Retro Review: DEAD SUSHI (2012){0}

There’s broad comedy, there’s wacky stuff, and then there’s the Japanese version of non-stop silliness. Throw all three into a blender and you’ll get a bizarre (and kinda tasty) concoction known as Dead Sushi, a horror / action / ultra-goofy slapstick farce from the man who brought us RoboGeisha, Mutant Girls Squad, and Zombie Ass. Yes, those are all actual films, and yes they all sprang from the mind of the cinematically insane Noboru Iguchi. How much you enjoyDead Sushi will rely on your tolerance for overt silliness combined with martial arts nonsense and loads of over-the-top gore-geysers, but while Dead Sushi runs a bit longer than it really needs to, it’s tough to imagine being bored by the lunacy on display here.

The plot, which almost seems like a goof on Kung Fu Panda, is about a young girl who disgraces her father with her poor sushi-making skills, only to leave home and find work at at an inn. But when a group of very fancy executives visit for some sushi, all hell breaks loose because the fish has been infected with something that turns dead meat into monsters. It has something to do with a weird homeless guy and a zombie potion that gets mixed up in the sushi (like I said, it’s practically a live-action cartoon), but here’s the bottom line: the skimpy plot is simply a framework on which to hang a bunch of visual craziness. Leading lady Rina Takeda is suitably sweet and adorable, plus she’s not too shabby with the punching and the kicking, and she keeps Dead Sushi amusing even when the flick starts to become a little overbearing, broad, or plain old loud.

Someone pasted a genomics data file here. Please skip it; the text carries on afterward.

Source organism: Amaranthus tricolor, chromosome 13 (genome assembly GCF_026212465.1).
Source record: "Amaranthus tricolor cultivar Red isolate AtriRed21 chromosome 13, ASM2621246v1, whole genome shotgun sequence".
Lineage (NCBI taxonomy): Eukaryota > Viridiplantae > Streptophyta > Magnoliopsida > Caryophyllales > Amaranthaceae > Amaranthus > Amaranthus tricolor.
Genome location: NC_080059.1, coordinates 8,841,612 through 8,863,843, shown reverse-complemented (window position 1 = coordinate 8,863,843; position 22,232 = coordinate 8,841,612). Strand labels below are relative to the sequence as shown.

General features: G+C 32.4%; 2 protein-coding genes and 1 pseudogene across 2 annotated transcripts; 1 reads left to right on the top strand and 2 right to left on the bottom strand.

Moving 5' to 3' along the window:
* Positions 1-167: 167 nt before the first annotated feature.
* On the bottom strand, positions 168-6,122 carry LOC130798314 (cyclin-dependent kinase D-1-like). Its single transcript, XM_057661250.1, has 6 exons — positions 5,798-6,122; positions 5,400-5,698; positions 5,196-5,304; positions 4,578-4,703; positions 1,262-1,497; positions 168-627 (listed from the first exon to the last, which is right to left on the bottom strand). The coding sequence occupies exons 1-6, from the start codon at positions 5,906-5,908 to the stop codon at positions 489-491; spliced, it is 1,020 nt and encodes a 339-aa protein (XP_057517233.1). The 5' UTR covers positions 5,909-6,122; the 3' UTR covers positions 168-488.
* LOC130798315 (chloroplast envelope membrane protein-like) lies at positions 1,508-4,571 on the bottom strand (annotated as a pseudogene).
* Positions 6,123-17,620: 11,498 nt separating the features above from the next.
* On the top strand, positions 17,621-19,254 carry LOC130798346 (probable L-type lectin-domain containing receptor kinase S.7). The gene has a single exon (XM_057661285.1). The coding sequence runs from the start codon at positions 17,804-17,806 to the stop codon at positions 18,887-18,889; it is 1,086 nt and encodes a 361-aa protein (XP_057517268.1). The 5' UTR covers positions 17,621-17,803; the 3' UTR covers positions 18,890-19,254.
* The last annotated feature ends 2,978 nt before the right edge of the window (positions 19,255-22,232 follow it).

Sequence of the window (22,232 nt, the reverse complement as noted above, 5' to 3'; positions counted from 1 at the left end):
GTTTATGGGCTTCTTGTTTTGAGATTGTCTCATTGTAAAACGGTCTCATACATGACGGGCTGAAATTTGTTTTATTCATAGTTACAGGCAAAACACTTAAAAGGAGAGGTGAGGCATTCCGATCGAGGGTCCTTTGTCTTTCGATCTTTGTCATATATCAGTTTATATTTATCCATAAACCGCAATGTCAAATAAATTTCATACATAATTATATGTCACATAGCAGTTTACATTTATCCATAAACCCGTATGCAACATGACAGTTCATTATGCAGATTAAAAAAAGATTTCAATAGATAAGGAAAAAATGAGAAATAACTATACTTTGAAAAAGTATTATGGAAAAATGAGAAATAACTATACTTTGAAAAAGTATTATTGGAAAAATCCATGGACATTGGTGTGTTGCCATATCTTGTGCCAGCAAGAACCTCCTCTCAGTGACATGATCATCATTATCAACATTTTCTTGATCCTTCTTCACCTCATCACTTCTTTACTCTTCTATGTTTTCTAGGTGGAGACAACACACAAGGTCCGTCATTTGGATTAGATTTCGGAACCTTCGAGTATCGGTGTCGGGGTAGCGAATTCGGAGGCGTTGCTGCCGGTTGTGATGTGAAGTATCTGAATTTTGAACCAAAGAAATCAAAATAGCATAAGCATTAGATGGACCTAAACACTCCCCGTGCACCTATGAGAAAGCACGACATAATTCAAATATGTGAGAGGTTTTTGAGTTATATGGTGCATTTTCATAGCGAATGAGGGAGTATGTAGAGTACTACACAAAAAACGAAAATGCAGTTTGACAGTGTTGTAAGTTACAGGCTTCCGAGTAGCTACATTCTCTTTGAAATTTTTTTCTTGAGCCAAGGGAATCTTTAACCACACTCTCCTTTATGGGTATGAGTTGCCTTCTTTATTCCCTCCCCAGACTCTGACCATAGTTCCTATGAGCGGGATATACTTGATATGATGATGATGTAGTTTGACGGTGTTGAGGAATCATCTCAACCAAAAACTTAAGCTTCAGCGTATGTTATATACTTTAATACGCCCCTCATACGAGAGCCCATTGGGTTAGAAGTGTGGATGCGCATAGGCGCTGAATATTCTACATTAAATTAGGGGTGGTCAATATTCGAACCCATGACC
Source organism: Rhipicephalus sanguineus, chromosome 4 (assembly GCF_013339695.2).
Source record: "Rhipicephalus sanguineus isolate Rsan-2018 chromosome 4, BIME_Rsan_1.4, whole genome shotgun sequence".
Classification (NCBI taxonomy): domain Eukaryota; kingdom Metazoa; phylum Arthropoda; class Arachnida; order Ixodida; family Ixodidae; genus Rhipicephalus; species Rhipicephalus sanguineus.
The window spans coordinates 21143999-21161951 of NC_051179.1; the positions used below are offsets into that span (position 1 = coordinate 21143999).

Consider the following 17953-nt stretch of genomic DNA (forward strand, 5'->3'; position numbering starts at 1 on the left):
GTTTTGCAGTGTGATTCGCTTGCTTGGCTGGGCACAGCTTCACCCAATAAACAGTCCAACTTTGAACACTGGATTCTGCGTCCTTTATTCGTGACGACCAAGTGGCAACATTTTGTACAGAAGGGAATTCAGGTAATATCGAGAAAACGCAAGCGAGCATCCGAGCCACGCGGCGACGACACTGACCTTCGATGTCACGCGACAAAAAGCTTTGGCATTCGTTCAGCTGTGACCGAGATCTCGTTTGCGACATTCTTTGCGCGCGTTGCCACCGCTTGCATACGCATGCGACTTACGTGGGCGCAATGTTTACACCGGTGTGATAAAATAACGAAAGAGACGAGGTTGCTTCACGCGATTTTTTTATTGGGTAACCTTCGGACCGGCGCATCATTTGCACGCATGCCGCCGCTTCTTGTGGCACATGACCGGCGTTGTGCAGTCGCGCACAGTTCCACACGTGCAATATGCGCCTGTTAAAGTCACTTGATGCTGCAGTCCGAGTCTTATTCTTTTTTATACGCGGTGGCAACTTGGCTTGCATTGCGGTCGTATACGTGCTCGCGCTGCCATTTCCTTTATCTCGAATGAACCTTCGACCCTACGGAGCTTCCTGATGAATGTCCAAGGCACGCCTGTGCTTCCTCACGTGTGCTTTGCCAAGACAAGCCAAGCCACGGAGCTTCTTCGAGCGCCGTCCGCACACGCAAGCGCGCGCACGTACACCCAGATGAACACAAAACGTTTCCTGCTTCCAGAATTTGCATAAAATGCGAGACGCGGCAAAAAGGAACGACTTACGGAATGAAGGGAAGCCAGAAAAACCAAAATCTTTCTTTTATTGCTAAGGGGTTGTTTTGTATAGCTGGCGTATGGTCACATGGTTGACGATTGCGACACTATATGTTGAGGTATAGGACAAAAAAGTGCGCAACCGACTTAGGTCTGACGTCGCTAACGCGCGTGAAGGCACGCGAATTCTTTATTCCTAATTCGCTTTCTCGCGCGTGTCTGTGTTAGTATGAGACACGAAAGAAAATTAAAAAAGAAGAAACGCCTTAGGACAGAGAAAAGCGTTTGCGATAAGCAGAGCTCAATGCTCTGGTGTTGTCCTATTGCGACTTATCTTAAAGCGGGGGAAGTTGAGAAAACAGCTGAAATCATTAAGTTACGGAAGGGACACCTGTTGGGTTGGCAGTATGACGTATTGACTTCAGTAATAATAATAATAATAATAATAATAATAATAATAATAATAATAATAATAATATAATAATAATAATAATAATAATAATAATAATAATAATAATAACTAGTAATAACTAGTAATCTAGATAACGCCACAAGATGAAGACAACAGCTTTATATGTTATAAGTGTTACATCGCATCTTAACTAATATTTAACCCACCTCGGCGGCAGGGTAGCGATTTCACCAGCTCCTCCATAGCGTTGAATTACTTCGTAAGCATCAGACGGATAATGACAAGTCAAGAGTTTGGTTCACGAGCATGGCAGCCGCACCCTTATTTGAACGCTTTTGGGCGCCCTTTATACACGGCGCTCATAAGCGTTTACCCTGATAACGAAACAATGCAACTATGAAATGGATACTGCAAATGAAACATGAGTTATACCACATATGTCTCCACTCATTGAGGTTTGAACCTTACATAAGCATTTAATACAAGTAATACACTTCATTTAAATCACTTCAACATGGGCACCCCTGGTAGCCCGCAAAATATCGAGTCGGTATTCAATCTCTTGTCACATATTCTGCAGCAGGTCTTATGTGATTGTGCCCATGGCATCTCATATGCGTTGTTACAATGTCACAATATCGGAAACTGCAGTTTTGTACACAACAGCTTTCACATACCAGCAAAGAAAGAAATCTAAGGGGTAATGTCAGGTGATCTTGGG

It all comes down to personal preference and/or cultural differences, but to my boring American eyes, Dead Sushi would be a lot more jaunty and energetic at 45 minutes long instead of 90. There’s certainly a colorful playfulness to the film’s numerous (and very strange) action / monster sequences, but there’s also a handful of respites that make you realize how damn goofy the movie is. It’s always funny when the background characters narrate what’s happening to them. “Argh, it has my butt and it hurts!” is kinda hilarious. But it’s tough to sustain a breathlessly bizarre pace for a full 90 minutes, and Dead Sushi occasionally suffers from going “over the top” to “strangely sedate.” The special effects, both practical and digital, are nothing if not slimy and creative, plus some of the supporting actors are clearly having a ball with such willfully stupid material. 

Having said all that, if splattery Japanese weirdness is what you’re into, there’s no denying that this flick delivers the goods, and then some.